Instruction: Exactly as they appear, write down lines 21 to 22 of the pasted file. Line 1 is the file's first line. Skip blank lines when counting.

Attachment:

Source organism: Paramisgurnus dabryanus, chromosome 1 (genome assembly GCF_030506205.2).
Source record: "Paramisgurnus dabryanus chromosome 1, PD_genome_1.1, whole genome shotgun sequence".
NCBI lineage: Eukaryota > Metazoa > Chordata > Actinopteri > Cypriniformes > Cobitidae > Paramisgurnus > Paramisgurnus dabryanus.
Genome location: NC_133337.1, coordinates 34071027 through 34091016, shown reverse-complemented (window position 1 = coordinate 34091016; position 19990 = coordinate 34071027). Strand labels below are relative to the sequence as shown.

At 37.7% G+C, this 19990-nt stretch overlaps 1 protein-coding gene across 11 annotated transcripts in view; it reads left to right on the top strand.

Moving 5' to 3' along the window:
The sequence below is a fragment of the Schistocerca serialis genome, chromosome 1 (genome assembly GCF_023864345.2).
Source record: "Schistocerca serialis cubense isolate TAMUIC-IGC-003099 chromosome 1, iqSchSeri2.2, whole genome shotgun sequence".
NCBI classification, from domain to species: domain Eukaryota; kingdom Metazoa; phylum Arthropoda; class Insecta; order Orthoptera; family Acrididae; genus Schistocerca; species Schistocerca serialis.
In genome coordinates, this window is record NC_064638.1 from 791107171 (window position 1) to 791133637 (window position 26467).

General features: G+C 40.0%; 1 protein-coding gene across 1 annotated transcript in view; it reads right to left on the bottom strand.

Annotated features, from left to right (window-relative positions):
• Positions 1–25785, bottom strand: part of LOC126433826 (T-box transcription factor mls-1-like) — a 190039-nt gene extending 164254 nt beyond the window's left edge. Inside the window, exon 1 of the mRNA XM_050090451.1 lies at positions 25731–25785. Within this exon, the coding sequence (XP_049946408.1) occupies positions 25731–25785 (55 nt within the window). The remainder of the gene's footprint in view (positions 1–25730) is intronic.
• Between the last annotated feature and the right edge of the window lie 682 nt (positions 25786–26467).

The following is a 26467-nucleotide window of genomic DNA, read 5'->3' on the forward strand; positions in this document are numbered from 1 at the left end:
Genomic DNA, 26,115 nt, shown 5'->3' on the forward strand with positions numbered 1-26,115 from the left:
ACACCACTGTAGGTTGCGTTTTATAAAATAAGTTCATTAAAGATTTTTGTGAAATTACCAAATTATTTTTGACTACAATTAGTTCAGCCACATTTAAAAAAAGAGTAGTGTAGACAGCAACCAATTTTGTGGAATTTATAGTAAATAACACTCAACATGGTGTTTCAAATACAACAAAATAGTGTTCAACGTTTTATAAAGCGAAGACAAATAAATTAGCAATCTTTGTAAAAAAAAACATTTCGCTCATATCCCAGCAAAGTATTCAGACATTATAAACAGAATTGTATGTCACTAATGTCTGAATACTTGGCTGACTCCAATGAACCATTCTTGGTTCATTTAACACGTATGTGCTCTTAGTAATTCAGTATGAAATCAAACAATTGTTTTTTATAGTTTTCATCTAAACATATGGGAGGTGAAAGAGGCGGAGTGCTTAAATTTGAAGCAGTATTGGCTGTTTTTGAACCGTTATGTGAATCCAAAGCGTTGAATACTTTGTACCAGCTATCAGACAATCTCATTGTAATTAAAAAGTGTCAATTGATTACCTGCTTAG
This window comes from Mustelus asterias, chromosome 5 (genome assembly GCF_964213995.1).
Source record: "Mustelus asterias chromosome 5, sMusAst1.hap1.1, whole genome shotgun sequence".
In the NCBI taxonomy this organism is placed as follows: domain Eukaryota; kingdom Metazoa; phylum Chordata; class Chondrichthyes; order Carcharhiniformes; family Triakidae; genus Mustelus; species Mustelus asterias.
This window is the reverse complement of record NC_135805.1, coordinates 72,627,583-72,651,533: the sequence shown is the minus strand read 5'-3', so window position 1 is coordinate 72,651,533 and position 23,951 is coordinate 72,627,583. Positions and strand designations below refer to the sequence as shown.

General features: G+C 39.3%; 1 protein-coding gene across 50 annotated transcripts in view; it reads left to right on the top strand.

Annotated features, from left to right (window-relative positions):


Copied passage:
This window is the reverse complement of record NC_135805.1, coordinates 72,627,583-72,651,533: the sequence shown is the minus strand read 5'-3', so window position 1 is coordinate 72,651,533 and position 23,951 is coordinate 72,627,583. Positions and strand designations below refer to the sequence as shown.

General features: G+C 39.3%; 1 protein-coding gene across 50 annotated transcripts in view; it reads left to right on the top strand.